First published in 1997, this volume will revolutionise the study of watercolour painting in Britain. The Royal Watercolour Society archive constitutes a major academic resource covering two hundred years of the history of watercolour painting in Britain. The rediscovery in 1980 of ‘the Jenkins Papers’, the early records of the Society, was a major find for the history of British art.
The archives are substantial and remarkably comprehensive. Minutes of annual general meetings, Council and committees, are all intact; extraordinarily, the Society’s catalogues for its own exhibitions have also survived, with details of who bought the pictures and for how much. It contains biographical information on several hundred artists who practised throughout the United Kingdom from the end of the eighteenth century to the present day. Prepared by the archivist to the RWS, Simon Fenwick, this is not just a work of reference, but an absorbing book to dip into again and again.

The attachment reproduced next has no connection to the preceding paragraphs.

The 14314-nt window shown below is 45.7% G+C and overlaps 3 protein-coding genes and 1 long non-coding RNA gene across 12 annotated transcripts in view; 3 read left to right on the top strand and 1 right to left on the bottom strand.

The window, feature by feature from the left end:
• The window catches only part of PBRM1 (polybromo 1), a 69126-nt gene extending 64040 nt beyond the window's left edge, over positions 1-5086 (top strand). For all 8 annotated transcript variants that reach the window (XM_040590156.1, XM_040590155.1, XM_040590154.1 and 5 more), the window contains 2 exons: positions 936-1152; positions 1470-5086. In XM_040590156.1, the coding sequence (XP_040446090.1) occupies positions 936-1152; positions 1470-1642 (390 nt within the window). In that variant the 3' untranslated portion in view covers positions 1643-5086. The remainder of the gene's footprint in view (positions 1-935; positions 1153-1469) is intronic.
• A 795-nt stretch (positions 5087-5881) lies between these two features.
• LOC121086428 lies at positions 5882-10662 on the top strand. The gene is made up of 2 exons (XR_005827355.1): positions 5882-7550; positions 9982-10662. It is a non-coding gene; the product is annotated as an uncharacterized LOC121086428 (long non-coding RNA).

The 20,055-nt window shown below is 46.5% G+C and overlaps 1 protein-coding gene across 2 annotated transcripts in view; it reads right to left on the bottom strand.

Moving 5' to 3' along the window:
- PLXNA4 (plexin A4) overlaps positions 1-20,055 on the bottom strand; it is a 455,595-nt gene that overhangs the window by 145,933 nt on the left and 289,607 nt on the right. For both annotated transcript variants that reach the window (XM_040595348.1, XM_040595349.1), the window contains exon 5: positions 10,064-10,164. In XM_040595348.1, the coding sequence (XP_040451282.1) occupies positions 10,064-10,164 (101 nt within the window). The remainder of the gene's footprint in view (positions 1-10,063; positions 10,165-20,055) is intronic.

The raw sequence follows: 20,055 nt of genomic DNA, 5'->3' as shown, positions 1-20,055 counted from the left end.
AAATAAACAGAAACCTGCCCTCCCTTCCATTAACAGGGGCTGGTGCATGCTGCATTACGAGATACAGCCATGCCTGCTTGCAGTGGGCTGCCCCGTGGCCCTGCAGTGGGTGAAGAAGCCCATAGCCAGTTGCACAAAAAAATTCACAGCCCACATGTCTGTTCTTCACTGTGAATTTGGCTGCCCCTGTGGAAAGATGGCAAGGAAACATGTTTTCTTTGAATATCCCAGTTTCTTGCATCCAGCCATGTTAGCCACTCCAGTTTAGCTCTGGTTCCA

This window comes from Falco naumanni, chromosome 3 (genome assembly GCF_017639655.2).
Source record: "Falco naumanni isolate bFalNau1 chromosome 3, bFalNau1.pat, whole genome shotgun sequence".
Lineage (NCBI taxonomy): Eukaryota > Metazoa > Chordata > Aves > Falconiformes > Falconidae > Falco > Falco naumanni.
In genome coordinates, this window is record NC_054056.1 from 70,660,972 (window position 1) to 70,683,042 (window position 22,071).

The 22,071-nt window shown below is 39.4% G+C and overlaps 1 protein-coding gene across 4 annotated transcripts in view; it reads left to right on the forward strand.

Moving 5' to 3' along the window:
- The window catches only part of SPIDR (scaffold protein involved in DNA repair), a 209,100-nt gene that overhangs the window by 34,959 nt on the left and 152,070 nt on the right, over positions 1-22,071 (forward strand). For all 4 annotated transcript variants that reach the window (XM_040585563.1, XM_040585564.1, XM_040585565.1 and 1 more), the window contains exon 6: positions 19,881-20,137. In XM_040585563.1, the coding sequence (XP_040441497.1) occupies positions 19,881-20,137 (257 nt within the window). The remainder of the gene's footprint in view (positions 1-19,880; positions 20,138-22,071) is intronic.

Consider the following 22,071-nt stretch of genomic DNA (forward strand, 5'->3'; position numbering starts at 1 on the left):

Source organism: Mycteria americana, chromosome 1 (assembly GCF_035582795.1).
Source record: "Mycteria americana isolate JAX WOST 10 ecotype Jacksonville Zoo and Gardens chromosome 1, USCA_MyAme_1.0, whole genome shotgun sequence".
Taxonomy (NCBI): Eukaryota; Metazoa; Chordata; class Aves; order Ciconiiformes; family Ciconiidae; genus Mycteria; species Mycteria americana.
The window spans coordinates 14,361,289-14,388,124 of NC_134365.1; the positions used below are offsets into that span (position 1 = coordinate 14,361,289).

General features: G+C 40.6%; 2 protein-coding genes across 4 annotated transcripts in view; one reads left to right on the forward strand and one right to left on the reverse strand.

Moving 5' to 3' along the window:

The Society of Painters in Water Colours, as it was then titled, was founded in 1804 to promote the interests of painters using watercolour and to provide a platform for members to sell their work. As such, its archives provide an excellent insight into the evolving debate on the status of the artists and their medium, and an authoritative account of the way in which watercolour paintings were sold, distributed and acquired. The substantial introduction by Greg Smith surveys some of the purposes and practices of watercolour from 1750 to the present day and highlights key issues, many yet to be examined, relating to the study of watercolour. His survey is arranged around a number of topics including the notion of watercolour as a British art, collecting and display, book illustration, architectural drawing, map-making and topography, antiquarian studies, decorative arts, printmaking, portrait miniatures and drawings, amateur practices and the changing status of the sketch.